Content writing is not just a way to promote your product. Sometimes, it is the best way to help users understand your product. You think you have the perfect product, but still, you don’t have a lot of clients? This happens to a lot of new businesses!

In this article, we’re going to show you 5 types of content that you can use to make your customers understand (and buy!) your product.

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1. Demo videos

One of the best ways to describe your product is through a demo video. It makes it easier for the user to understand and remember the information. However, it might be harder for you to come up with a video than to write a simple, informative article.

To get started, write down everything you want your users to know about your product. Explain what it does, its main features, the problems it can solve, and why it’s better than anything else on the market. Once you have everything written down, imagine that you need to explain your product to a 5-year-old. It’s best to make the video as simple to follow as possible.

If you get into a lot of technical details, users will get bored or won’t understand what the product does. Stick to the essential information at first. After you finish writing everything down, you need to structure the information.

Next, you need to work on your structure. Start with your UVP (Unique Value Proposition), then go on with the product description, then go into details about the problem your product solves. After that, focus on your product’s main features.

Pay attention: if you have a product with multiple features, we recommend you to create a new video for each feature. Otherwise, chances are your video will be too long and people will skip it. The ideal length for an explainer clip is 1 to 2 minutes long.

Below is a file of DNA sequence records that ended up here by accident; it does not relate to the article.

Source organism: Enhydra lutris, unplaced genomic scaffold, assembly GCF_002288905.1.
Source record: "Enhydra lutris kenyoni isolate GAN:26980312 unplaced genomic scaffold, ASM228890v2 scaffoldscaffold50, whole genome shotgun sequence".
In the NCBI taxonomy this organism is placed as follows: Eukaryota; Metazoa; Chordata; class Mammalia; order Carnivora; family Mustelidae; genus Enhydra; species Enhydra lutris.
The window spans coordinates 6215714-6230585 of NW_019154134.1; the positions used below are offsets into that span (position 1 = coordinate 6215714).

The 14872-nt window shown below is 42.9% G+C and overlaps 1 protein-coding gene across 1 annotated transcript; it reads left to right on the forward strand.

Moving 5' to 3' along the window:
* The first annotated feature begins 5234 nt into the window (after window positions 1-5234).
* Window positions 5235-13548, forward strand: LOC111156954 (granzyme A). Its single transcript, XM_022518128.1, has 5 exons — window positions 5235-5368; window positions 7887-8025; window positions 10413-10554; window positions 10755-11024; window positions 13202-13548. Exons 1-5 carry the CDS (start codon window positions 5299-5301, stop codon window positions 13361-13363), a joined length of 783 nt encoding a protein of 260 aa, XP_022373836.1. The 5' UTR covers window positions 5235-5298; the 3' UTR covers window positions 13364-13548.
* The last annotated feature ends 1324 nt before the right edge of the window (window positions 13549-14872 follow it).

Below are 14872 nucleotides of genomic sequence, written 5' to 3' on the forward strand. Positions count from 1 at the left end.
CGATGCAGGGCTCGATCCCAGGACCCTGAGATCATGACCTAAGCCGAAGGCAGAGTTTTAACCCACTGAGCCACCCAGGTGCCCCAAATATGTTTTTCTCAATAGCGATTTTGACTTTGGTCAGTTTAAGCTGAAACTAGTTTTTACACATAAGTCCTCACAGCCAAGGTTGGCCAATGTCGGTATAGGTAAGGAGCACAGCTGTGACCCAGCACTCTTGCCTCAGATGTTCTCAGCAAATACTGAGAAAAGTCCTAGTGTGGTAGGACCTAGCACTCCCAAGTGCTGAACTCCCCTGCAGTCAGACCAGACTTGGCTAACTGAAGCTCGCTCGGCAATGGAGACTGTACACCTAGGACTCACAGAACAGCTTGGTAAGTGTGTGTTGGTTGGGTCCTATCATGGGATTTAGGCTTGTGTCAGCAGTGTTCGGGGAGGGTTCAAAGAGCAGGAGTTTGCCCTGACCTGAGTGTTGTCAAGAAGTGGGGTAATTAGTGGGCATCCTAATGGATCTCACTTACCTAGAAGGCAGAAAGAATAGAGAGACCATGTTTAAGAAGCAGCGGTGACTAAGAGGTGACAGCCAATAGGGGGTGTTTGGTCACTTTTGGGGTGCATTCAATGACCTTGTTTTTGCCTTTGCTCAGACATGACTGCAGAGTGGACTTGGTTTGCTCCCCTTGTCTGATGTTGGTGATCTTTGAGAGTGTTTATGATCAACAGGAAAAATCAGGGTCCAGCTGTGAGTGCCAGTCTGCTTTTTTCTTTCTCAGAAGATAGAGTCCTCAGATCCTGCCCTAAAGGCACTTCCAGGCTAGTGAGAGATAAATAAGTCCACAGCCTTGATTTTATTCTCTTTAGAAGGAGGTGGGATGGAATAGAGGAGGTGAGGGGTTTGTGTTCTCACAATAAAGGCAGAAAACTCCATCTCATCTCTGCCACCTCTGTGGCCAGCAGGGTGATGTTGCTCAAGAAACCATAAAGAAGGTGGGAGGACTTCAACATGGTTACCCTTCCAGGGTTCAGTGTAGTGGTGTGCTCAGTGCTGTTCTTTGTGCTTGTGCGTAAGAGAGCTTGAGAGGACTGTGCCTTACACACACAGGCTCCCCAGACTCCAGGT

There are plenty of demo video tools on the Internet, which can do half of the work for you. Making a demo video for the first time can be challenging, especially if you are new to video-making, so we selected three of the best video demos we could find that will, hopefully, inspire you.

  • Trello demo video – simple and easy to understand, easy to create, cost-effective;
  • Jira demo video –  this one is perfect if you want to give your users more information about your product in a single video;
  • Marketo demo video – visuals grab users’ attention so you might want to focus on visual effect as these guys did.

2. Step-by-step Tutorials

Tutorials are the best type of content to use if you want to show your users how they can solve their problem using your product, or how your product addresses a specific need. When you designed your product, you definitely had in mind a situation when it should be used. Now is the time to share your vision with your users.

A step-by-step tutorial is easier to create than a demo video and, since it’s your product, you don’t have to do a lot of research on the topic.

First, think about the problem your product solves. Write down that problem and explain why it is hard to fix without your product. Then, begin showing your users just how to solve their issue by using your product. Use screenshots to make the tutorial as clear and as easy to follow as possible. This helps users when they get stuck.

Next, think about the way you want to structure your tutorial. You can use a step-by-step tutorial to document a feature of your product, just like in this Evernote tutorial. Or you can choose to write a complete tutorial where you present the main features of your product, from A to Z. Last but not least, you can create a comprehensive tutorial that covers everything there is to know about your product, just like this SaaB tutorial. As you can see, each feature and spec is documented on a different page, and it is simple for users to navigate to the page they want.

3. Complete Product Guides